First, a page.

After Atheists Blow the Whistle, Sioux Falls Officials Pull Back on Religious Snow Plow Messages

Two weeks ago, in Sioux Falls, South Dakota, the city held an event called “Paint the Plows.” It’s a cute idea. They get representatives from local schools (and youth groups) to paint the snow plows the city will use when the snow hits.

The problem is that two of the participating schools were Christian and painted religious messages on the plows… which could be a problem when the city begins driving them this winter:



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UC Berkeley Students: Bill Maher Is a “Bigot and Racist” Who Shouldn’t Give a Commencement Speech

It’s the Ayaan Hirsi Ali controversy all over again…

This time, comedian Bill Maher was invited to deliver the commencement address at University of California, Berkeley’s winter graduation ceremony.



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Alabama High School Football Team Performs Baptisms on the Field After Practice

I’ll never understand why some Christians, clearly breaking the law, choose to do so publicly. When you break the rules, you shouldn’t be bragging about it on social media or the Internet.

Yet that’s what the Freedom From Religion Foundation claims is happening in the Russellville City Schools (in Alabama).

Like the football team’s (alleged) chaplain Tanner Hall who baptized players after practice earlier this month, a ritual that was documented on Twitter (by the school’s athletic director) and Facebook:



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Penn State Atheists Get “Stoned” with Water Balloons as a Fundraiser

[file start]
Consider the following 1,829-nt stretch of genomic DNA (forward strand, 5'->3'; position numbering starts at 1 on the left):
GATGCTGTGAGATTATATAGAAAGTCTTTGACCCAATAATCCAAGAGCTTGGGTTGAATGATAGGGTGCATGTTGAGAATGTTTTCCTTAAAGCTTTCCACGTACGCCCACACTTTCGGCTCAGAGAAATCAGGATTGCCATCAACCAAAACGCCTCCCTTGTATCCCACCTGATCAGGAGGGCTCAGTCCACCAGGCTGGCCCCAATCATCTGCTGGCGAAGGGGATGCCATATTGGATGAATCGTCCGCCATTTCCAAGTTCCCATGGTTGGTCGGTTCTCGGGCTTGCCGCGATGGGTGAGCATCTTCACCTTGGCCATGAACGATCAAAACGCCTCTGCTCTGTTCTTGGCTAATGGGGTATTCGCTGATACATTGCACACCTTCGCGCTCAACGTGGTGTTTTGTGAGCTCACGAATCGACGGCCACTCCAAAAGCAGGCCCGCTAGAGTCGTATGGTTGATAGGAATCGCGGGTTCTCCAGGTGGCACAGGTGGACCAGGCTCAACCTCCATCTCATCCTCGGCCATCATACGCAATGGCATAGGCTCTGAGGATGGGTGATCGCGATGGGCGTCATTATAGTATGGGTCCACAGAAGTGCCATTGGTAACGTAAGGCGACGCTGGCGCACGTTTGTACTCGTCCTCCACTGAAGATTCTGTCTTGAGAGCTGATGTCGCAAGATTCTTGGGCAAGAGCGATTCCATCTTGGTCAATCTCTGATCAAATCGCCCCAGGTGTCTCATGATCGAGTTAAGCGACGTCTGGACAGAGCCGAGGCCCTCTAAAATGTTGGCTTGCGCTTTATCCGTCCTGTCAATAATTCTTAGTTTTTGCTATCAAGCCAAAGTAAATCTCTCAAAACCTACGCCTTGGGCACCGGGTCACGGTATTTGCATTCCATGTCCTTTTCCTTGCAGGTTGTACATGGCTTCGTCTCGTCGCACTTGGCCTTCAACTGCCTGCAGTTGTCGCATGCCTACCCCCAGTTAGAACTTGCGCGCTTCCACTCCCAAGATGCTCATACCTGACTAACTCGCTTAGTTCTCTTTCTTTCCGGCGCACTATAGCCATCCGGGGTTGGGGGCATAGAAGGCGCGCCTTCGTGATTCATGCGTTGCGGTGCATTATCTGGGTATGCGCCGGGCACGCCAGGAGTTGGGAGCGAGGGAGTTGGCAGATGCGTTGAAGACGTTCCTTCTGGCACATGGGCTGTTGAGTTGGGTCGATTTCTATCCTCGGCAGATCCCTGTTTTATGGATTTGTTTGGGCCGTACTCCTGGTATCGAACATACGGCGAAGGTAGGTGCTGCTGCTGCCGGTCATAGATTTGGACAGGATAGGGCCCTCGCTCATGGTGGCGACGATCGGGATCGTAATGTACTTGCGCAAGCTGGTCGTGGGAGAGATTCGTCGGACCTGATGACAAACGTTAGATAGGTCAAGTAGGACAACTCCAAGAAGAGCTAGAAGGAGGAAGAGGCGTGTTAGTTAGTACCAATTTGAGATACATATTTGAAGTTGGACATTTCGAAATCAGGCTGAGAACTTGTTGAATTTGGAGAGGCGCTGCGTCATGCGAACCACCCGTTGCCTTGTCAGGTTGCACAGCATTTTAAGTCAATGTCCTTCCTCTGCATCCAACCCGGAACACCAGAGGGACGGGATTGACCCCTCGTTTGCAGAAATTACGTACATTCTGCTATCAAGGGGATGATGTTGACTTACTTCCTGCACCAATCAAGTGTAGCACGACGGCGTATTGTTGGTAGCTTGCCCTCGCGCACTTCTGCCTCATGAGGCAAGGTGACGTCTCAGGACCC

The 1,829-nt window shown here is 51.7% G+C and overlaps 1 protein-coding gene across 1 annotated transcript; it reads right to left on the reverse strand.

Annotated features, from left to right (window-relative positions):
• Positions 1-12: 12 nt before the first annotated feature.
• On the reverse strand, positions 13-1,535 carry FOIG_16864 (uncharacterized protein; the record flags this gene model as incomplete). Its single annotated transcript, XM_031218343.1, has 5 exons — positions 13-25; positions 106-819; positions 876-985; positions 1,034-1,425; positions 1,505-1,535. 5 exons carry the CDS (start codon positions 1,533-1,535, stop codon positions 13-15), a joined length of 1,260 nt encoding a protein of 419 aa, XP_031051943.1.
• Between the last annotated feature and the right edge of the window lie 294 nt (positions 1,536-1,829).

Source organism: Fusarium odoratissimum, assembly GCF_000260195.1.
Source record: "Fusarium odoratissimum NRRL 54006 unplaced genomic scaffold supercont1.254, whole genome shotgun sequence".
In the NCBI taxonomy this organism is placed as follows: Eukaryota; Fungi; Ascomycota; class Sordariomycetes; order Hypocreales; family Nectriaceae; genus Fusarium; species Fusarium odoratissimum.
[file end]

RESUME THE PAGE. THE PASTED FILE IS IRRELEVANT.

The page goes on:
Good news: The Penn State Atheist and Agnostic Association held a “Stone an Atheist” event in order to raise money to bring speakers to campus. If you’re unfamiliar with it, that’s where students can purchase water balloons to throw at group members a la Leviticus 24:14.

Bad news: It’s freakin’ October… *Brrr*



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New Zealand State School Offers Bible Classes Under the Guise of Values Education; Some Parents Protest

Who doesn’t like “values”? Values are what those of us with kids would probably most like to impart to them. But whose values?

That’s what Roy Warren, an Australian father, is asking a state school after his five-year-old son was subjected to a values curriculum. The teaching is, to say the least, a little one-sided.

The program is run by the Churches Education Commission, which acts on behalf of Christian churches to teach religious education in state schools. …

[Says Warren:] “I went through the 18 lessons and every one of them is about God. For 18 weeks these children are being told to believe in God. It’s evangelistic.”

Families can opt out of the program but Warren did not want to isolate his son. “I thought it was very unfair to take him away from his classmates and get him sitting by himself coloring in and making him feel ostracized,” he says. “And then have to explain to him he hasn’t been bad or naughty, but it’s just against what we believe in as a family.



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